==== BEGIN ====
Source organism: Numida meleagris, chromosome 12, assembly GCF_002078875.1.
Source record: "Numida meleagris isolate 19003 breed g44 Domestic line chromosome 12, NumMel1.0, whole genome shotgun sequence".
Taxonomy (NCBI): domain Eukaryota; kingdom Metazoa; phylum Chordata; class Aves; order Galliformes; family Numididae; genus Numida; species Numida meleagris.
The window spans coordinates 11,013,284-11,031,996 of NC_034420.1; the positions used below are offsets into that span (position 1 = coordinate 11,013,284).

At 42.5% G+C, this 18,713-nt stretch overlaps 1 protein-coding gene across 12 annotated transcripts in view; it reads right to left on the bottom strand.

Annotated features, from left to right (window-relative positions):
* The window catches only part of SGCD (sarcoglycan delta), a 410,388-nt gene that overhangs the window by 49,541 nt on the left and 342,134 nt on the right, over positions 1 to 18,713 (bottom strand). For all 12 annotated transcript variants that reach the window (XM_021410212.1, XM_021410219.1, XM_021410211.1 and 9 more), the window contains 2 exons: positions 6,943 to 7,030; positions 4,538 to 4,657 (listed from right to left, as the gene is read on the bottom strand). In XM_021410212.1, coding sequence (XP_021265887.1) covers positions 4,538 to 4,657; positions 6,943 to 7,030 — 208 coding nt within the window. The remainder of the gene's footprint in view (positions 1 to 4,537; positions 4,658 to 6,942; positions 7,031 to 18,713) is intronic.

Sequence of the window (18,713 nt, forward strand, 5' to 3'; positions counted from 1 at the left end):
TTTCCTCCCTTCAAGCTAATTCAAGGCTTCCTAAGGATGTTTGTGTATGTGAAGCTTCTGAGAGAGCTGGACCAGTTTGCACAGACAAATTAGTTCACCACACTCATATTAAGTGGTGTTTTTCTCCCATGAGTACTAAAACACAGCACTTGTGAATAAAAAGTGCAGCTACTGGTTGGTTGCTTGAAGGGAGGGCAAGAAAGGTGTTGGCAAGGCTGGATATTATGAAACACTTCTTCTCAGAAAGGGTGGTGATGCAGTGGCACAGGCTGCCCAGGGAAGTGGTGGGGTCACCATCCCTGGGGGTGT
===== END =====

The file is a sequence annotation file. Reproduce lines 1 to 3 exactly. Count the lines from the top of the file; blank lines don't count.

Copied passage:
Source organism: Numida meleagris, chromosome 12, assembly GCF_002078875.1.
Source record: "Numida meleagris isolate 19003 breed g44 Domestic line chromosome 12, NumMel1.0, whole genome shotgun sequence".
Taxonomy (NCBI): domain Eukaryota; kingdom Metazoa; phylum Chordata; class Aves; order Galliformes; family Numididae; genus Numida; species Numida meleagris.